17th Century Japanese Kakiemon Porcelain Dish
A 17th Century Japanese Kakiemon Porcelain Dish, Kakiemon Kilns c.1670-1690. This 17th Century foliate dish has underglaze blue and overglaze Kakiemon enamel colours. The design at the center of the dish is of flowering chrysanthemum in enamels. The cavetto is painted with a rocky landscape in underglaze cobalt blue with overglaze decoration of flowering and fruiting plants, including pomegranate and finger-citrus. The base has an underglaze blue pseudo-Chenghua six-character mark (Ming dynasty 1465-1487). The outer border is in underglaze blue and is a continuous Karakusa scroll designs. A similar dish but with a blue and white landscape to the center is illustrated in the Oriental Ceramics Societie’s catalogue to the exhibition held in the British Museum ; Porcelain for Palaces, The Fashion for Japan in Europe 1650 – 1750 (Various authors, The Oriental Ceramic Society,1990. ISBN 0-903421-24-0) where it is dated to the early 18th century, recent research in Japan points to an earlier date of c.1670-1690. The dish in the catalogue is from the Ashmolean Museum where Dr. Oliver Impey was curator, the notes to the O.C.S. exhibition state that sherds of dishes similar to this have been found at the Kakiemon kiln site, this information probably come from Dr.Impey who was a regular visitor to Japan. See ‘References’.
- In excellent condition, very minimal wear.
- Diameter 20.5 cm (8 inches).
- Stock number
- Complete Catalogue of Shibata Collection (Contributors Saga Kenritsu Kyūshū Tōji Bunkakan. Published by the Kyushu Ceramic Museum, 2019) page 204, plate 1621 for a Kakiemon dish of this type with a phoenix and chrysanthemum to the center. For another Kakiemon dish of this type see Porcelain for Palaces, The Fashion for Japan in Europe 1650 - 1750 (Various authors, The Oriental Ceramic Society,1990. ISBN 0-903421-24-0) page 143, plate 107.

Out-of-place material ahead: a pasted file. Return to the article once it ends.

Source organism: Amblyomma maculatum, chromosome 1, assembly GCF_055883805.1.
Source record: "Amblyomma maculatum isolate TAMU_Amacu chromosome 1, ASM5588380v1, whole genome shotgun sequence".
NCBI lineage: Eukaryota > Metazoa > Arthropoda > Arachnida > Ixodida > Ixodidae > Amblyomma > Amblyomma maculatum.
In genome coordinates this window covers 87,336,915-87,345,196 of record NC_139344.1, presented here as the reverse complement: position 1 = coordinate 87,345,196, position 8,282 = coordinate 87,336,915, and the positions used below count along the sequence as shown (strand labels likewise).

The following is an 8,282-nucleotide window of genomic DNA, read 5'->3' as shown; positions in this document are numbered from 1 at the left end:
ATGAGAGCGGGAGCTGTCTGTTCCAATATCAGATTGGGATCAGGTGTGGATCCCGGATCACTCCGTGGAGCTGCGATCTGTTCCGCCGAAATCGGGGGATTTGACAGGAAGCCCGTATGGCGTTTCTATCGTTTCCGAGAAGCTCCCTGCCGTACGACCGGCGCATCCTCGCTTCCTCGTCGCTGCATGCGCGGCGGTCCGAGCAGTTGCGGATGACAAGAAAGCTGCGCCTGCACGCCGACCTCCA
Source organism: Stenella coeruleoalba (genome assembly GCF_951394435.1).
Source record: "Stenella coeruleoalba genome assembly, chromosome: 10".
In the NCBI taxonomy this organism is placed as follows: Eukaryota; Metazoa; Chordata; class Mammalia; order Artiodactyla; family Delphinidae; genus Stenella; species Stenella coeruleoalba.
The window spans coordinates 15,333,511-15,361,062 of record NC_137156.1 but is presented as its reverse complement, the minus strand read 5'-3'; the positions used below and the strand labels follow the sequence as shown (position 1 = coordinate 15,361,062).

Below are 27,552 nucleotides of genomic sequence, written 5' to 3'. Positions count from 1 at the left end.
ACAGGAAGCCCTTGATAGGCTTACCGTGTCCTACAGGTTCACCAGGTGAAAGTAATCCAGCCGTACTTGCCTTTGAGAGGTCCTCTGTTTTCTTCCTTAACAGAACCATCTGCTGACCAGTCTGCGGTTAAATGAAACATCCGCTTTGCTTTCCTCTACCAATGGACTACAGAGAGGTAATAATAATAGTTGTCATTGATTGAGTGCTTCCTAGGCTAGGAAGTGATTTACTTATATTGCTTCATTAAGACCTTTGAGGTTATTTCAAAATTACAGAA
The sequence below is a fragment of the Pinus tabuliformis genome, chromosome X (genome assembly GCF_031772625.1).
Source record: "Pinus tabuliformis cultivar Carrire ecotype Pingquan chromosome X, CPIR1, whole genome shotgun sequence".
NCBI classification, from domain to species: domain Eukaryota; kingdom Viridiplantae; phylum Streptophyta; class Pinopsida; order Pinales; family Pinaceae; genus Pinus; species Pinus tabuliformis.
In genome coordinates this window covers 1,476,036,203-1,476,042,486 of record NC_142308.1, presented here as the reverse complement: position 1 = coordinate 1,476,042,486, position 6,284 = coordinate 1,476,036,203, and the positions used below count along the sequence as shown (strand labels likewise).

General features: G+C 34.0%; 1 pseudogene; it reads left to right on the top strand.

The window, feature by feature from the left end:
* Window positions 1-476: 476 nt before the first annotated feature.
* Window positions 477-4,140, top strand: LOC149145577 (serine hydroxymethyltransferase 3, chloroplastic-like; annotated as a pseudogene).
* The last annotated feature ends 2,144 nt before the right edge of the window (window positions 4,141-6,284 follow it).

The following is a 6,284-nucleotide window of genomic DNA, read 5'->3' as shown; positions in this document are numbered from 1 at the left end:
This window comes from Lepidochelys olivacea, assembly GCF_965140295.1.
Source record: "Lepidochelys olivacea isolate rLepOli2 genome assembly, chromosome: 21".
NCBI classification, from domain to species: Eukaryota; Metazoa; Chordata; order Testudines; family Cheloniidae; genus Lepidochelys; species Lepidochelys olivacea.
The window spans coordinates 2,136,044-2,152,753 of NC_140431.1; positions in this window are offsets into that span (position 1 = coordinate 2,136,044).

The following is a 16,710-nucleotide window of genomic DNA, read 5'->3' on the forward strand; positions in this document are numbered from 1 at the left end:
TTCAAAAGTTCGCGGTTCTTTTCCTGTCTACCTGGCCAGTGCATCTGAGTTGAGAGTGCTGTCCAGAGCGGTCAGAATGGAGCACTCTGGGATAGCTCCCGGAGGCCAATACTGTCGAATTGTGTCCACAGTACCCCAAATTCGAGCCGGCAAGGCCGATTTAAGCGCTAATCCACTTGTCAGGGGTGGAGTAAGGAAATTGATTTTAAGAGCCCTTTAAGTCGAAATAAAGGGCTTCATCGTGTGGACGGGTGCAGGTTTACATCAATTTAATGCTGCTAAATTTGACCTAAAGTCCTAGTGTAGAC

Kakiemon decoration is usually of high quality, often delicate and with well-balanced asymmetric designs. The designs were normally quite sparse emphasizing the fine white porcelain body known in Japan as Nigoshide (milky white). The opaque white milky Nigoshide body was used on the finest pieces, it appears that it was reserved for fine quality enamelled decoration. Kakiemon porcelain was decorated with a great variety of imaginative designs which include elements such as the `banded hedge`, `flying squirrel`, and the `Quail and Millet` design. The `Three Friends of Winter` were also a very popular group of designs, other subject taken from nature include flowers (especially the chrysanthemum, the national flower of Japan) as well as birds and rock-work. Figural subjects such as the `Hob in the Well` were also popular. This design illustrates a Chinese folk tale where a sage saves his friend who has fallen into a large fish-bowl by throwing stones at it, braking open the pot. Banded-Hedges were a formal device within Japanese traditional gardens, they were often incorporated in designs, includes `The Three Friends of Winter` (Pine, Bamboo and Prunus). These three plants signify perseverance, as neither the pine nor the bamboo shed their leaves in winter and the plumb (Prunus) flowers at the very end of the winter, heralding the arrival of spring.